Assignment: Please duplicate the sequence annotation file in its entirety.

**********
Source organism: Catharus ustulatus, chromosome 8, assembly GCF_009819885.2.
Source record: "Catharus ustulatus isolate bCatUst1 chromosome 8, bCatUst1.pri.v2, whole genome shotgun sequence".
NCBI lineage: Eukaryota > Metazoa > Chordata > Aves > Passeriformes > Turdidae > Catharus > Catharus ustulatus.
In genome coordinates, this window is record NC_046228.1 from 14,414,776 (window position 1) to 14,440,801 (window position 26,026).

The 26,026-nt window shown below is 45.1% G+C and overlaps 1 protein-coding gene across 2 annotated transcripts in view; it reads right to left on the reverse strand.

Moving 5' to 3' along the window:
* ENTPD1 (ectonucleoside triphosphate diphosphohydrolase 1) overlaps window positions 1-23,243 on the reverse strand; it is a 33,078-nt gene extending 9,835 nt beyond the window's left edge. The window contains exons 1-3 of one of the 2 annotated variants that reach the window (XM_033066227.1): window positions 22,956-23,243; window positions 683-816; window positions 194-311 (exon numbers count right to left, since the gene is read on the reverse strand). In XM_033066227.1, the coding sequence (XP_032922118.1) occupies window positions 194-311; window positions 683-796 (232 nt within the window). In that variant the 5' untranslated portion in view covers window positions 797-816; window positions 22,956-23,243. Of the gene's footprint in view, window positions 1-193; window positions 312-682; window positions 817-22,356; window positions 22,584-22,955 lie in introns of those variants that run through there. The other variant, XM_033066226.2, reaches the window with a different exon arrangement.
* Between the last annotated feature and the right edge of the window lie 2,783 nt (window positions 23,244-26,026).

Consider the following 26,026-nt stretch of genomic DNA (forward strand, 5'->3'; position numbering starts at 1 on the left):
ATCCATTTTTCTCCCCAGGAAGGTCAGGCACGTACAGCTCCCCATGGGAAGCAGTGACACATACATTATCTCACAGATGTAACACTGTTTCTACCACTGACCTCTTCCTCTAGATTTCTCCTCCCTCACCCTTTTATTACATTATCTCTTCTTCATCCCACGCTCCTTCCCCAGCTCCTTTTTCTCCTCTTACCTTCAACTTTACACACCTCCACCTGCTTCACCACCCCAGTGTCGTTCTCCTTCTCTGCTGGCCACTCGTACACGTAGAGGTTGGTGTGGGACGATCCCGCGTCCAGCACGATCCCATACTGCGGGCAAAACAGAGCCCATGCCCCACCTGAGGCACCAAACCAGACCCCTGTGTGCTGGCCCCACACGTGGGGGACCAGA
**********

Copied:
Source organism: Catharus ustulatus, chromosome 8, assembly GCF_009819885.2.
Source record: "Catharus ustulatus isolate bCatUst1 chromosome 8, bCatUst1.pri.v2, whole genome shotgun sequence".
NCBI lineage: Eukaryota > Metazoa > Chordata > Aves > Passeriformes > Turdidae > Catharus > Catharus ustulatus.
In genome coordinates, this window is record NC_046228.1 from 14,414,776 (window position 1) to 14,440,801 (window position 26,026).

The 26,026-nt window shown below is 45.1% G+C and overlaps 1 protein-coding gene across 2 annotated transcripts in view; it reads right to left on the reverse strand.

Moving 5' to 3' along the window:
* ENTPD1 (ectonucleoside triphosphate diphosphohydrolase 1) overlaps window positions 1-23,243 on the reverse strand; it is a 33,078-nt gene extending 9,835 nt beyond the window's left edge. The window contains exons 1-3 of one of the 2 annotated variants that reach the window (XM_033066227.1): window positions 22,956-23,243; window positions 683-816; window positions 194-311 (exon numbers count right to left, since the gene is read on the reverse strand). In XM_033066227.1, the coding sequence (XP_032922118.1) occupies window positions 194-311; window positions 683-796 (232 nt within the window). In that variant the 5' untranslated portion in view covers window positions 797-816; window positions 22,956-23,243. Of the gene's footprint in view, window positions 1-193; window positions 312-682; window positions 817-22,356; window positions 22,584-22,955 lie in introns of those variants that run through there. The other variant, XM_033066226.2, reaches the window with a different exon arrangement.
* Between the last annotated feature and the right edge of the window lie 2,783 nt (window positions 23,244-26,026).

Consider the following 26,026-nt stretch of genomic DNA (forward strand, 5'->3'; position numbering starts at 1 on the left):
ATCCATTTTTCTCCCCAGGAAGGTCAGGCACGTACAGCTCCCCATGGGAAGCAGTGACACATACATTATCTCACAGATGTAACACTGTTTCTACCACTGACCTCTTCCTCTAGATTTCTCCTCCCTCACCCTTTTATTACATTATCTCTTCTTCATCCCACGCTCCTTCCCCAGCTCCTTTTTCTCCTCTTACCTTCAACTTTACACACCTCCACCTGCTTCACCACCCCAGTGTCGTTCTCCTTCTCTGCTGGCCACTCGTACACGTAGAGGTTGGTGTGGGACGATCCCGCGTCCAGCACGATCCCATACTGCGGGCAAAACAGAGCCCATGCCCCACCTGAGGCACCAAACCAGACCCCTGTGTGCTGGCCCCACACGTGGGGGACCAGA